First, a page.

The Veps live in the southern part of the Republic of Karelia and in the Leningrad and Volodga Oblasts. They mostly live in small villages in remote parts of all these regions. The Veps are recognised as indigenous people in the statue number 255 by the Russian government (24.3.2000). According to the 2002 census, there were 8240 Veps in Russia. Only 37.5% of Veps people considered Veps as their native language. The Veps are spread over quite a large area and the groups living in different administrative areas did not have very much contact with each other.
In 1989, Veps Cultural Society was established and it has published books for schools in Veps language. These books have been used mostly in the Republic of Karelia where Veps lessons are available in four schools. Petrozavodsk radio has broadcasting in Veps and a newspaper is published once a month. The status of own language is increasing, there are young writers writing in Vepsian language. Raisa Lardot is a Vepsian writer who has published several books which are available in Finnish, Russian and Swedish.
The number of Veps was decreasing, but it has started to increase again. Following a common trend, the young generation of Veps has been moving to towns from villages.
The Karelians live in the Republic of Karelia, the Oblasts of Tver, Leningrad and Murmansk, and some small groups also live in other parts of the Russian Federation. In the Republic of Karelia, they made up 10% of whole the population in 1989. The Karelians are more urbanised than other indigenous people in the Russian Barents region. More than 60% of Karelians lived in towns in the Republic in 1989. The young generation has been forced to move to towns in search of employment not available in rural areas. The loss of language is also a reality for the Karelians, since only 51.5% of them considered Karelian to be their native language in 1989. In towns, the native language is easier lost than in rural places. The number of Karelians and the number of Karelian speakers both decreased during the Soviet era, mainly because the language was not taught in schools. The Finnish language has the status of an official language after Russian, although the Finns are late newcomers in the Republic of Karelia.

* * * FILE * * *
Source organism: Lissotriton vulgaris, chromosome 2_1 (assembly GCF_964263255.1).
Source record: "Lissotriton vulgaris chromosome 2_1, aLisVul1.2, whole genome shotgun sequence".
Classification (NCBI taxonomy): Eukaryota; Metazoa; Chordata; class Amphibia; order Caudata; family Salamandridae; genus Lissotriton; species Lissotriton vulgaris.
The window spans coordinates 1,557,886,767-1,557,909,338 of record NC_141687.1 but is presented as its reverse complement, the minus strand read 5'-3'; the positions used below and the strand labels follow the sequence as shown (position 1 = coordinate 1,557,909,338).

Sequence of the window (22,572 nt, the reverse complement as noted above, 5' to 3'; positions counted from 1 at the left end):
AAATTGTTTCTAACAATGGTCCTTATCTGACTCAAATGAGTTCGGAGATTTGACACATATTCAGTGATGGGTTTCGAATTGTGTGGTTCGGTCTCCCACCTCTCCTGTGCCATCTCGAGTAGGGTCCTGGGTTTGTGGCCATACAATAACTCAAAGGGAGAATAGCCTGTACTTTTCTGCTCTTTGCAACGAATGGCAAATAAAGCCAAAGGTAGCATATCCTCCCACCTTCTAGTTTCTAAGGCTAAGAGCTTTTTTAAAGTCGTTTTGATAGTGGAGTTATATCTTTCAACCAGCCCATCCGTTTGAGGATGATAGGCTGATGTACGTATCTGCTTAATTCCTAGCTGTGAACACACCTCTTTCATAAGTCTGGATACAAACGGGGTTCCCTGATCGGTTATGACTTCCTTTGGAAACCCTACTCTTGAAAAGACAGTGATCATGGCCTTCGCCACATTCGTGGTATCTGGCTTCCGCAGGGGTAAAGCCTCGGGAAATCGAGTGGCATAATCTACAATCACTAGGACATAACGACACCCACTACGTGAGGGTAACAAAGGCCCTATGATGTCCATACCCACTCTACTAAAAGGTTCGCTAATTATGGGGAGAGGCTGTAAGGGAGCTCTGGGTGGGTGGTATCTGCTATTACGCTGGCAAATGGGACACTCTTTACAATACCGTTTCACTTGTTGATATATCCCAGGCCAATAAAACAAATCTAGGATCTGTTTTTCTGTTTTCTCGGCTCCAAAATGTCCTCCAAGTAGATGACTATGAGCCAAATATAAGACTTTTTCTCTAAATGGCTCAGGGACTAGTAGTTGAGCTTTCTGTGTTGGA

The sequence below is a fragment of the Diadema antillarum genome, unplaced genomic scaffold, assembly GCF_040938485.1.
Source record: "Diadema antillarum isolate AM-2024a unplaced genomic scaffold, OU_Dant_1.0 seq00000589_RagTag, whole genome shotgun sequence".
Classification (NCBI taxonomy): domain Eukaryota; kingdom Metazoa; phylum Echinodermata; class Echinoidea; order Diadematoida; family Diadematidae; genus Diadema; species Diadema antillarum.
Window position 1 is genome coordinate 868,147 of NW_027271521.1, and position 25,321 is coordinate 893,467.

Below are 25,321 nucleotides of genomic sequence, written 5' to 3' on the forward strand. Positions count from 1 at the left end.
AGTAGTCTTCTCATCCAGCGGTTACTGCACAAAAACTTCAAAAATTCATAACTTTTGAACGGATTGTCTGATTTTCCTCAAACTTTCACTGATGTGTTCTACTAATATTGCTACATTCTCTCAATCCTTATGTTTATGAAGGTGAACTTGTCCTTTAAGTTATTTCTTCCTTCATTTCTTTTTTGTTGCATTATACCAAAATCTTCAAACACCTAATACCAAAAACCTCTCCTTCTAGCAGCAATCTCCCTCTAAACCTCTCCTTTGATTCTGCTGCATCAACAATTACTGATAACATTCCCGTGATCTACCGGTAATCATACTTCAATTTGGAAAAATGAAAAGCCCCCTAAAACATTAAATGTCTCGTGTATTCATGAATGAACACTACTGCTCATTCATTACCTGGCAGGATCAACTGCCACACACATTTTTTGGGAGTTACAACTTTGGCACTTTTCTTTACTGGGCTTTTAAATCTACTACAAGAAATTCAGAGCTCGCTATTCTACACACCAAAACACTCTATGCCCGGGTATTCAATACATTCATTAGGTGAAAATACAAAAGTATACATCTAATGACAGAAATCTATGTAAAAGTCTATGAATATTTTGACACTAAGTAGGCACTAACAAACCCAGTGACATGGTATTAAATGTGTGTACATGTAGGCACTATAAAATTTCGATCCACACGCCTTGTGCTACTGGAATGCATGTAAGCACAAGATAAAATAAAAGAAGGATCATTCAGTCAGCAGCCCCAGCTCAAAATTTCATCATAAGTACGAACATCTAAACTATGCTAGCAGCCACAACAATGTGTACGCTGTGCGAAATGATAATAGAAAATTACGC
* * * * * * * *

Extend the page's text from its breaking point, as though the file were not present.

There are several main dialects (North Karelian, South Karelian, Olonets and Ludic) in the Karelian language, which has made it difficult to create a common Karelian literary language. Also the local politicians have not considered the creation of a written language very important. However, the process of creating a new literary language in Latin script is currently undergoing, and there are schools now where children can attend lessons in the Karelian language. The University of Petrozavodsk has established a Chair of Karelian and Veps language. In addition, a Karelian weekly newspaper, "Oma mua", is pub fished, and there are radio and television broadcasts in Karelian. But there is a lack of material in Karelian language. An additional problem is posed by the fact that people speaking the Ludic dialect have difficulties in understanding the written Karelian language, which is based on other dialects. The Karelians have established their own organisation for the revival of their own language and culture called "The Union of Karelian People".
Source: The Economic Geography and Structure of the Russian Territories of the Barents Region, Arctic Centre Reports 31.